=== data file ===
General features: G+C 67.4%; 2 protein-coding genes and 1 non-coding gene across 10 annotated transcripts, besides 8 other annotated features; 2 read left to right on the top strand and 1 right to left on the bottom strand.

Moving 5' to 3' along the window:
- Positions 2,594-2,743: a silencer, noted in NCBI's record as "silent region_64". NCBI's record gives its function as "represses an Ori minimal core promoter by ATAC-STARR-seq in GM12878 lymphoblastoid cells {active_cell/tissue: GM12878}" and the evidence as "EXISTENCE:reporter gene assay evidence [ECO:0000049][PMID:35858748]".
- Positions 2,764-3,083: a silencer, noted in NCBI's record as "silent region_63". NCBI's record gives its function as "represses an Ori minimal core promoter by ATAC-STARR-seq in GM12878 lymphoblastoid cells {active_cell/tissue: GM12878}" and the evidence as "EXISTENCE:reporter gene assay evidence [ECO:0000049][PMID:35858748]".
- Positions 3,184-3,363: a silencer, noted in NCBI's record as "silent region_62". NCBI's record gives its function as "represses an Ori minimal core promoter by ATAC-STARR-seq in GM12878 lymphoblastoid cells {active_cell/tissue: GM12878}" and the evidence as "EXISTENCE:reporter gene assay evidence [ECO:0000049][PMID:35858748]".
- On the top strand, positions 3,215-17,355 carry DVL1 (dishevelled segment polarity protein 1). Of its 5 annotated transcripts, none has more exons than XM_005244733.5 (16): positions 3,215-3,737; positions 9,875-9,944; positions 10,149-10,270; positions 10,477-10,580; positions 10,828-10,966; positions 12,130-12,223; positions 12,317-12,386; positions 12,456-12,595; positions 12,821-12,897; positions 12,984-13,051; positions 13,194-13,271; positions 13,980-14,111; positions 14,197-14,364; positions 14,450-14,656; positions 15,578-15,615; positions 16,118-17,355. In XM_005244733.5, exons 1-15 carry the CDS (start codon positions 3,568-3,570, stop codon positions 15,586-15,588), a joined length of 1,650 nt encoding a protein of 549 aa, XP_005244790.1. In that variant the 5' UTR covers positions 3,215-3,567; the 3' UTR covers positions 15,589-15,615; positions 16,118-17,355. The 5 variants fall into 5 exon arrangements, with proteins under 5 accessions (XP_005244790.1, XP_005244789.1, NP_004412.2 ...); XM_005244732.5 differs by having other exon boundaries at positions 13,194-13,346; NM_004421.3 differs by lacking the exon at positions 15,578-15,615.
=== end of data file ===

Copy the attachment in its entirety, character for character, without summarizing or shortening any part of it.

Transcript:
General features: G+C 67.4%; 2 protein-coding genes and 1 non-coding gene across 10 annotated transcripts, besides 8 other annotated features; 2 read left to right on the top strand and 1 right to left on the bottom strand.

Moving 5' to 3' along the window:
- Positions 2,594-2,743: a silencer, noted in NCBI's record as "silent region_64". NCBI's record gives its function as "represses an Ori minimal core promoter by ATAC-STARR-seq in GM12878 lymphoblastoid cells {active_cell/tissue: GM12878}" and the evidence as "EXISTENCE:reporter gene assay evidence [ECO:0000049][PMID:35858748]".
- Positions 2,764-3,083: a silencer, noted in NCBI's record as "silent region_63". NCBI's record gives its function as "represses an Ori minimal core promoter by ATAC-STARR-seq in GM12878 lymphoblastoid cells {active_cell/tissue: GM12878}" and the evidence as "EXISTENCE:reporter gene assay evidence [ECO:0000049][PMID:35858748]".
- Positions 3,184-3,363: a silencer, noted in NCBI's record as "silent region_62". NCBI's record gives its function as "represses an Ori minimal core promoter by ATAC-STARR-seq in GM12878 lymphoblastoid cells {active_cell/tissue: GM12878}" and the evidence as "EXISTENCE:reporter gene assay evidence [ECO:0000049][PMID:35858748]".
- On the top strand, positions 3,215-17,355 carry DVL1 (dishevelled segment polarity protein 1). Of its 5 annotated transcripts, none has more exons than XM_005244733.5 (16): positions 3,215-3,737; positions 9,875-9,944; positions 10,149-10,270; positions 10,477-10,580; positions 10,828-10,966; positions 12,130-12,223; positions 12,317-12,386; positions 12,456-12,595; positions 12,821-12,897; positions 12,984-13,051; positions 13,194-13,271; positions 13,980-14,111; positions 14,197-14,364; positions 14,450-14,656; positions 15,578-15,615; positions 16,118-17,355. In XM_005244733.5, exons 1-15 carry the CDS (start codon positions 3,568-3,570, stop codon positions 15,586-15,588), a joined length of 1,650 nt encoding a protein of 549 aa, XP_005244790.1. In that variant the 5' UTR covers positions 3,215-3,567; the 3' UTR covers positions 15,589-15,615; positions 16,118-17,355. The 5 variants fall into 5 exon arrangements, with proteins under 5 accessions (XP_005244790.1, XP_005244789.1, NP_004412.2 ...); XM_005244732.5 differs by having other exon boundaries at positions 13,194-13,346; NM_004421.3 differs by lacking the exon at positions 15,578-15,615.